It sounds like you've already made up your mind about what you want to feed your dog so I guess I don't understand your question.
26 - 30lb bags
 

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If I only had those 2 to choose from then I'd go with Natural Balance...hesitatingly.

May I ask what size of dog you have? How much you feed per day? If you feed a higher quality food you do wind up feeding less which means spending less on dog food. Higher quality food also helps with digestion, which means less output to worry about.
 

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If I only had those 2 to choose from then I'd go with Natural Balance...hesitatingly.

May I ask what size of dog you have? How much you feed per day? If you feed a higher quality food you do wind up feeding less which means spending less on dog food. Higher quality food also helps with digestion, which means less output to worry about.
50 lb Aussie, he gets 1 1/2 cups twice a day
 

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I'm no expert on kibble, but if it were me I don't think I would feed either one. Purina is just low quality period, and, someone correct me if I'm wrong, but I didn't think NB even has anything even meat related very high on the ingredient list. It grains are the first things listed.

I would look for maybe some Taste Of The Wild. I'm pretty sure it doesn't cost any more, and has much better ingredients. If you cant find that, then I would at least look for something else affordable, with meat being the first ingredient listed.
I might be late in commenting but here goes anyways...

Puirina is one of a few cheap brands sold in supermarkets or a Wal Mart. Greasy (or has been). Just like Pedigree. Alpo.

NB...IIRC is (or was) owned by ex-actor **** Van Patten of "8 is Enough" fame. Some where along the way really got interested in dogs and chose to get in the dog food business. Odd choice of income after acting but I guess it does pay the bills and IS selling well enough to be around for I think over 10 years now.

Quality is I'd say between cheap greasy brands (e.g. Purina, Alpo...) and higher-end brands like Wellness.

Is there any reason the OP is (or was) looking at those two brands specifically? And not a few other brands like Blue Buffalo, Wellness..sold at Pet Smart.

How about taking a look at what specialty pet food/accessory shops sell. Mom/pop shops. That might carry better quality (if sometimes expensive) brands.

I'm feeding my 3 month (and a few weeks) old Pug puppy TLC brand. Which you must order from them directly. Quality ingredients. And they offer free home delivery in the US/Canada. Price is between middle-of the road to hi-end. in other words, priced fair for the quality offered.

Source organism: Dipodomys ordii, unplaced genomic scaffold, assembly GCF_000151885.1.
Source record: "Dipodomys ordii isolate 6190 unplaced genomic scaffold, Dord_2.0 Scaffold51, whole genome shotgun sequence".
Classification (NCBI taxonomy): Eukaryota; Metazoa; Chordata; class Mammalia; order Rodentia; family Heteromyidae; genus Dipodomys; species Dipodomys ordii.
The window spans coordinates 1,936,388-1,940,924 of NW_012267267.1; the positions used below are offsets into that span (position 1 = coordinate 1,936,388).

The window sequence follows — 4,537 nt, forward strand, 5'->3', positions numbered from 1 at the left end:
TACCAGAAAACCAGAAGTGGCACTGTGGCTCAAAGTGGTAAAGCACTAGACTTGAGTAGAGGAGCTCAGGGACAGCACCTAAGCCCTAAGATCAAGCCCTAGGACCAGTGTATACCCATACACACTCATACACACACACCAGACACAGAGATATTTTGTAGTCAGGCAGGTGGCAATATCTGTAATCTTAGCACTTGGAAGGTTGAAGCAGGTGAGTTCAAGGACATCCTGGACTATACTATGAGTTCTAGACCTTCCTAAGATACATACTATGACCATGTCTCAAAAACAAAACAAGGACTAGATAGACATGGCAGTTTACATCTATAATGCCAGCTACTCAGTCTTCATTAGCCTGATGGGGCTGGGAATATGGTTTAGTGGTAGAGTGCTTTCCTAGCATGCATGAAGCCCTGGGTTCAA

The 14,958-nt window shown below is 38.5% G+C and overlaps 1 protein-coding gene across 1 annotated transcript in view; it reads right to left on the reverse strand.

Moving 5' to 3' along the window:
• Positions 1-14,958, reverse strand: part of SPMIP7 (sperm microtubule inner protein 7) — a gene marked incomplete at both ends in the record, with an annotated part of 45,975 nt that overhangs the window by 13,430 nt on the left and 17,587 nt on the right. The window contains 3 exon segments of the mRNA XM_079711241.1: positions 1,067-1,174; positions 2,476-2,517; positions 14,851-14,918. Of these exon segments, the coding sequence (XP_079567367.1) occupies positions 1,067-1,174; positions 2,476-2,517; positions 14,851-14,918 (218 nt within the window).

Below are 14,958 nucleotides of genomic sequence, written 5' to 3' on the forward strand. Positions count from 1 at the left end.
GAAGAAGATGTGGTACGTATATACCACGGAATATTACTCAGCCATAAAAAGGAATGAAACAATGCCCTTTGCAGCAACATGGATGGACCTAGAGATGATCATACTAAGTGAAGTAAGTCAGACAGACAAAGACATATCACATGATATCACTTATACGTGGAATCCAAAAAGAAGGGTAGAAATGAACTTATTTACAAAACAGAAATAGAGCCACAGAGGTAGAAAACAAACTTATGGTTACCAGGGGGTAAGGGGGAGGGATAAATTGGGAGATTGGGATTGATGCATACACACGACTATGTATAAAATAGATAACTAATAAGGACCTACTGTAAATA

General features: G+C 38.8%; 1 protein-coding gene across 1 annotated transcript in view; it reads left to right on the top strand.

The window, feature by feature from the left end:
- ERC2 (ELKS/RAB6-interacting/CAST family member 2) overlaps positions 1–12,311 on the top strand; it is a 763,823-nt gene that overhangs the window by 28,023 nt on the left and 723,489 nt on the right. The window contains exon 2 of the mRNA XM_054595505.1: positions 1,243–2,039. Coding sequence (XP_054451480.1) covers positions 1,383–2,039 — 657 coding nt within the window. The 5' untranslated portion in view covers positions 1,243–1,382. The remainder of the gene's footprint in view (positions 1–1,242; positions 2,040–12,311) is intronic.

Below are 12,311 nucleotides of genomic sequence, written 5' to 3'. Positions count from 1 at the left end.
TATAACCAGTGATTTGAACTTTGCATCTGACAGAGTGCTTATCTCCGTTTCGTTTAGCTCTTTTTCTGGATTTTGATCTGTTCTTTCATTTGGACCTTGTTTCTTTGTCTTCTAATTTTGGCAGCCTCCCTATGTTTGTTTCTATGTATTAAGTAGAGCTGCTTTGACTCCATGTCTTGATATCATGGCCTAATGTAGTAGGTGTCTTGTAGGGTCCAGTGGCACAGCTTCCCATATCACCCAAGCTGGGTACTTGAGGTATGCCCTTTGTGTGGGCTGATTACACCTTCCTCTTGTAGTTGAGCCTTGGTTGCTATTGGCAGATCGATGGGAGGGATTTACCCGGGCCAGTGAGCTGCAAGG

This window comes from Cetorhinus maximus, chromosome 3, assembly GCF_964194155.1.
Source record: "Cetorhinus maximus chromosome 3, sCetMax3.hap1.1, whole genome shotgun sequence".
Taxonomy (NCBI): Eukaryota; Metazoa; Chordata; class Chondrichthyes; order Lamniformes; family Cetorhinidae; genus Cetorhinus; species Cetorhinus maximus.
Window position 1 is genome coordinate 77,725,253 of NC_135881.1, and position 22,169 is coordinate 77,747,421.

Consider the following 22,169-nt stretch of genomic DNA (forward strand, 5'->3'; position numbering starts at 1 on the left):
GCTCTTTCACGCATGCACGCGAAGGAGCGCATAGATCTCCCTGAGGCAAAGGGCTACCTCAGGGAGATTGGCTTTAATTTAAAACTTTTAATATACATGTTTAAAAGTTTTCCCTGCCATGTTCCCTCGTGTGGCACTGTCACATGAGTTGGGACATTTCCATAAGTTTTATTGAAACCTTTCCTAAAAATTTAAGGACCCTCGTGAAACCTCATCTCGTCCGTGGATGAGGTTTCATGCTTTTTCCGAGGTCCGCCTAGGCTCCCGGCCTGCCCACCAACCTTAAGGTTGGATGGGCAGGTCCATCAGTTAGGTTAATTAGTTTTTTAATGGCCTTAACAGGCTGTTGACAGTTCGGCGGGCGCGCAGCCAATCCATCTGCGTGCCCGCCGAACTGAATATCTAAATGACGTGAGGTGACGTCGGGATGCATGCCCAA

Dog foods in general...everything is great when you've found a brand you trust till they change one key ingredient that affects taste. :) Then you're off looking for a new brand your dog loves. :) Happens every few years with most manufacturers. Can't say "all".
 

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I might be late in commenting but here goes anyways...

Puirina is one of a few cheap brands sold in supermarkets or a Wal Mart. Greasy (or has been). Just like Pedigree. Alpo.

NB...IIRC is (or was) owned by ex-actor **** Van Patten of "8 is Enough" fame. Some where along the way really got interested in dogs and chose to get in the dog food business. Odd choice of income after acting but I guess it does pay the bills and IS selling well enough to be around for I think over 10 years now.

Quality is I'd say between cheap greasy brands (e.g. Purina, Alpo...) and higher-end brands like Wellness.

Is there any reason the OP is (or was) looking at those two brands specifically? And not a few other brands like Blue Buffalo, Wellness..sold at Pet Smart.

How about taking a look at what specialty pet food/accessory shops sell. Mom/pop shops. That might carry better quality (if sometimes expensive) brands.

I'm feeding my 3 month (and a few weeks) old Pug puppy TLC brand. Which you must order from them directly. Quality ingredients. And they offer free home delivery in the US/Canada. Price is between middle-of the road to hi-end. in other words, priced fair for the quality offered.

Dog foods in general...everything is great when you've found a brand you trust till they change one key ingredient that affects taste. :) Then you're off looking for a new brand your dog loves. :) Happens every few years with most manufacturers. Can't say "all".

I was just looking at those two because I know they're around what I'm willing to pay (not going to spend more than $40 on a 26-30lb bag).
I don't really trust Blue much because of their quality control methods and some reports I've seen about them. And Diamond has had so many recalls for various reasons, I'm not really into the idea of feeding that, either.
 

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And as a side note, my family dogs have been on Purina their whole lives and have done wonderfully on it, so I completely disagree with it being a terrible food. I'm moving out with my personal dog and I'm just looking into other foods that are a similar price and might be better.
I'm with you on Purina not being a "terrible" food. For over 13 years I have fed multiple dogs a very wide variety of commercial and home made diets including Orijen, Natural Balance, Wysong, Wellness, Holistic Select, Merrick, Dave's, Canidae, Evo et al, as well as raw meaty bones, frozen pre-made raw, and cooked home made. I have had the most consistent results with Pro Plan Sport Performance. It is the only dry food I feed my two year old very active extremely healthy terrier although she gets the occasional egg, sardine, canned or frozen raw along with it.

When my vet saw Emma for the first time he said, "Whatever you're doing keep doing it."